Penticton, British Columbia, Canada
The morning started bright and early at 4am, but it definitely wasn’t bright outside. Luke made me some oatmeal while I made sure I had all of my Special Needs bags and a couple of last-minute details for my bike. The day before I had checked my bike and my transition bags, which took a lot of pressure off for the morning of the race. At 5:00, we headed down the hill from our host’s house to find a parking spot. There were so many nervous people driving around, trying to find a good parking spot. We settled for a decent spot and walked the rest of the way, following the large group of people. We finally got to the spot where Luke and I were forced to part ways, as only athletes were allowed in certain areas. I saw lots of teary goodbyes with lots of hugs and promises to see them at the finish line. Luke and my goodbye was very similar and I think even he got a little emotional. So I was on my own to drop off my Special Needs bags and get body marked. I waited for the most difficult 45-minutes of the whole day to get body marked. It was a little frustrating, but I basically was in a bad line-up and eventually found a volunteer to mark me up with permanent black markeras number 2094. After that, I headed to my bike to pump up my tires one last time and to fill up my bottles with my pre-mixed Gatorade. I hesitantly made my way to the timing mat where there was a constant stream of “beeps” making it sound like the beginning of the end. Once I went across the mat, I knew that there was no turning back. This was it. I was on my way to becoming an Ironman.
Before the swim, I did a few strokes to “warm up” my body and prepare it for the 3.8km swim. Luckily, I ran into a Saskatoon triathlete and she helped to calm my nerves and we wished each other a great day. Soon enough the pros were off and 15 minutes later at 7:00am, the canon went off and the 2700 triathletes made their way across the massive water. Needless to say, it was intense. So many people making their way to the same destination taking approximately the same route made the whole thing a little difficult. However, I tried not to let the arms and elbows that occasionally slammed into my body disrupt my stroke or frustrate me. About halfway through I got a good fist in my right eye and had a lot of pain. So I flipped over to my back and took off my goggles as I did a bit of backstroke to recover from the pain shooting through my head. I have to say that I got hit by so many men that it was rather upsetting. I did not hit anybody, so I can’t figure out how other people can hit me. It upset me a little, but I knew that this was not the time to think about it. So I flipped back onto my front and continued through the course. I came to shore and looked at my watch and was very happy with my 1:31 time as it was only 1 minute more than my goal. As I ran onto the beach, I saw Luke standing in the front row yelling and waving at me. I smiled big for him and yelled out a quick “I love you” before I headed to the transition area to be stripped of my wetsuit.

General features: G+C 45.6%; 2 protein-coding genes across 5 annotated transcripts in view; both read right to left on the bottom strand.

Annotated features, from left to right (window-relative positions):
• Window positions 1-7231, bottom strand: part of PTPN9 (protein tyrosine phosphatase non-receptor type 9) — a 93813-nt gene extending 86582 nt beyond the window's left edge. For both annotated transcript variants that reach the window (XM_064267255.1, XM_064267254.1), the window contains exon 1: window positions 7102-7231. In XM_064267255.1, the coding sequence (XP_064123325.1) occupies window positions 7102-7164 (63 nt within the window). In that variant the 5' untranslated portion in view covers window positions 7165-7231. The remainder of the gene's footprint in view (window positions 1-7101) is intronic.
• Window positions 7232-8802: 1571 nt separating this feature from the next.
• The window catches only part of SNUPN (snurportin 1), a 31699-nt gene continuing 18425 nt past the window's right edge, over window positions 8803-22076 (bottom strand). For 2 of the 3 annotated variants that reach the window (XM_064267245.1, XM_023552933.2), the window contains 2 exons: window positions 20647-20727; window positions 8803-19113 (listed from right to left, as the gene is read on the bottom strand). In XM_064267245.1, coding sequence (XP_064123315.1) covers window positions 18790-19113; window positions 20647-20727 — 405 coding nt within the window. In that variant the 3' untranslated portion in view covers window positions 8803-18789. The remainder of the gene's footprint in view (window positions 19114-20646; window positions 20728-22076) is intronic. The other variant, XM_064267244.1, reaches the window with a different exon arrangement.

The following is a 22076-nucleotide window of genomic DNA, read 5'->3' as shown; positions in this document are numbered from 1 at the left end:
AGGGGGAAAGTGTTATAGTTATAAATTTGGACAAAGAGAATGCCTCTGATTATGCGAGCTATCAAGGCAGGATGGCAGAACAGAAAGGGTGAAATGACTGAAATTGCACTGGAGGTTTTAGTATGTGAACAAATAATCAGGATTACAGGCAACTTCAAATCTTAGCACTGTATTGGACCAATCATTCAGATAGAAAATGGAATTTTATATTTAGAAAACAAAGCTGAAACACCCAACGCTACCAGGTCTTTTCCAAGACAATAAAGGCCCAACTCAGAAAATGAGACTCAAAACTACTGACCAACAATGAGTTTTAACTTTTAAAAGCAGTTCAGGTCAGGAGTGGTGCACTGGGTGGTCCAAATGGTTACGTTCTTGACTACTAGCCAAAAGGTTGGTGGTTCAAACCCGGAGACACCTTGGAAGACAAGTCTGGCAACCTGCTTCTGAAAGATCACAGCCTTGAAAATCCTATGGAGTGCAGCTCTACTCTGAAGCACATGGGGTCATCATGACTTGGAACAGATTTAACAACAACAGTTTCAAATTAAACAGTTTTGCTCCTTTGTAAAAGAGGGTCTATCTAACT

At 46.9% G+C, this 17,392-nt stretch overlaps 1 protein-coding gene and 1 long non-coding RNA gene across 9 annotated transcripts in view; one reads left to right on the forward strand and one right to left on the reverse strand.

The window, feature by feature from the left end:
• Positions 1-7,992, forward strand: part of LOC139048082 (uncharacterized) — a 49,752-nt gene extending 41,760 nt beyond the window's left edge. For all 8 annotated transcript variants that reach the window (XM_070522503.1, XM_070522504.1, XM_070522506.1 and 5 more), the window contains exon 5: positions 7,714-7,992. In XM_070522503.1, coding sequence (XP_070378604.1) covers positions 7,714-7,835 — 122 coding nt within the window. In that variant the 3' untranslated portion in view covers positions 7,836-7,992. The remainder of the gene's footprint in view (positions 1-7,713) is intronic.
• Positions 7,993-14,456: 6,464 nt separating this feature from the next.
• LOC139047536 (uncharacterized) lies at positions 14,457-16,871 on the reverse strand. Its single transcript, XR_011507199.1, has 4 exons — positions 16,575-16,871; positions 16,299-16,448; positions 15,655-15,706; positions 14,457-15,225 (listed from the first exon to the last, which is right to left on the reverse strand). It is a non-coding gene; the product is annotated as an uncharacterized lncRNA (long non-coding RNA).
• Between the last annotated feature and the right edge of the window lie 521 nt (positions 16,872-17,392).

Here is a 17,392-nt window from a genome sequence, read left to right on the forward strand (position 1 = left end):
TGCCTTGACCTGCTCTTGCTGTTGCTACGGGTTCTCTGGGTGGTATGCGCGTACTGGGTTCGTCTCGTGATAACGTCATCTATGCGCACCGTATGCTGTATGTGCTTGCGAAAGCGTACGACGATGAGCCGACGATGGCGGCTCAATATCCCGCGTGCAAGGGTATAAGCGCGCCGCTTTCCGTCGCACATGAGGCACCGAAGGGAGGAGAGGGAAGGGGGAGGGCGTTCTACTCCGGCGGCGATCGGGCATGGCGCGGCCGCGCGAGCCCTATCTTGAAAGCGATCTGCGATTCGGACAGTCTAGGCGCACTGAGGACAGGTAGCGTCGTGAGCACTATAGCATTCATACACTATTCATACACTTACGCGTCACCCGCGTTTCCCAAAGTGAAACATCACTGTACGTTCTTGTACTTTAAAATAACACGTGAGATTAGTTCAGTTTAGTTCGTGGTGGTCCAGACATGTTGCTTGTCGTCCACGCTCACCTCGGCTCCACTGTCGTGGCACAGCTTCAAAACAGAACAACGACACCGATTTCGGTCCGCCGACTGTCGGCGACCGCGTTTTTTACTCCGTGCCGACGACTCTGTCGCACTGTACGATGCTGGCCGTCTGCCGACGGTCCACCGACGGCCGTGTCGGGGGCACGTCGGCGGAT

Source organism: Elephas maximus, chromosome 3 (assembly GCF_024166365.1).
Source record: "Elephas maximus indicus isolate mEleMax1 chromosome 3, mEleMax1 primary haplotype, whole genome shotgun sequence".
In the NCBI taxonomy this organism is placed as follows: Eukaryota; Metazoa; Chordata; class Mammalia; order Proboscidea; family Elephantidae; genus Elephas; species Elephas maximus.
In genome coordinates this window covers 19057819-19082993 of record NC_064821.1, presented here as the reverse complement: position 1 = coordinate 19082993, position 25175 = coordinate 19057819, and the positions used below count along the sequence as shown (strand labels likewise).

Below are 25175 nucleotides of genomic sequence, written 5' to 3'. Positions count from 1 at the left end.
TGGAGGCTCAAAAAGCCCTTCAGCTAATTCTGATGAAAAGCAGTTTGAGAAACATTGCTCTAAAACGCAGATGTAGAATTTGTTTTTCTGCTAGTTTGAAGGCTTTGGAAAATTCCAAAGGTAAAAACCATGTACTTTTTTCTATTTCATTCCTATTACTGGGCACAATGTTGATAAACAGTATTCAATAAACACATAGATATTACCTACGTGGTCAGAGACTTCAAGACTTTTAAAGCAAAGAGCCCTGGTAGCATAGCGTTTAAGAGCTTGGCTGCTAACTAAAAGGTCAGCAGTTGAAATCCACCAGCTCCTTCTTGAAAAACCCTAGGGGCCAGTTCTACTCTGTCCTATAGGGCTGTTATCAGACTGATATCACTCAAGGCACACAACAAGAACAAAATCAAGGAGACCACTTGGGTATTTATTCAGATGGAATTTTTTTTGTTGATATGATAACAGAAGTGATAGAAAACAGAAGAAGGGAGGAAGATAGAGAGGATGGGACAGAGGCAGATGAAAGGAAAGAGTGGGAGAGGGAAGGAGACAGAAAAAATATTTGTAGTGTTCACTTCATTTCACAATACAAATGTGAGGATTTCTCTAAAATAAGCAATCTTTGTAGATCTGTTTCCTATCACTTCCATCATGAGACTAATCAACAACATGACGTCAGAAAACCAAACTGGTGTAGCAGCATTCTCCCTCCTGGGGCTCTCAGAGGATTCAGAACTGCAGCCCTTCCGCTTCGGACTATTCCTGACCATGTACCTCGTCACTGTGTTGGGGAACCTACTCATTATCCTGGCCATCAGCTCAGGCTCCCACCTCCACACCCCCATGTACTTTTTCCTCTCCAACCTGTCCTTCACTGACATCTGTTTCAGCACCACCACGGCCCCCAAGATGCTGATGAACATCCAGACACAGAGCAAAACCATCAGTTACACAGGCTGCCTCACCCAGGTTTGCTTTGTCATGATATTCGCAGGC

The volunteers at this race were unbelievable. I’ve never been to a race quite like this before and it was so amazing to have people there handing the bags to us and wishing us well. It was so great. I quickly changed into my bike shoes and put on my helmet and gloves, took a gel, and headed out. Main Street of Penticton was absolutely packed with people. It was like coming in to Paris in the Tour de France. I wanted to go slow so that I could see my family. Sure enough, I spotted some of the matching orange shirts that they had worn with my race number on it and a picture of me ironed onto it. I waved and heard them shout out “There she is!!!” as I cruised by. I felt like a celebrity and couldn’t help but have a big smile on my face. I knew that I had to enjoy this because the next 180km would not be as much fun.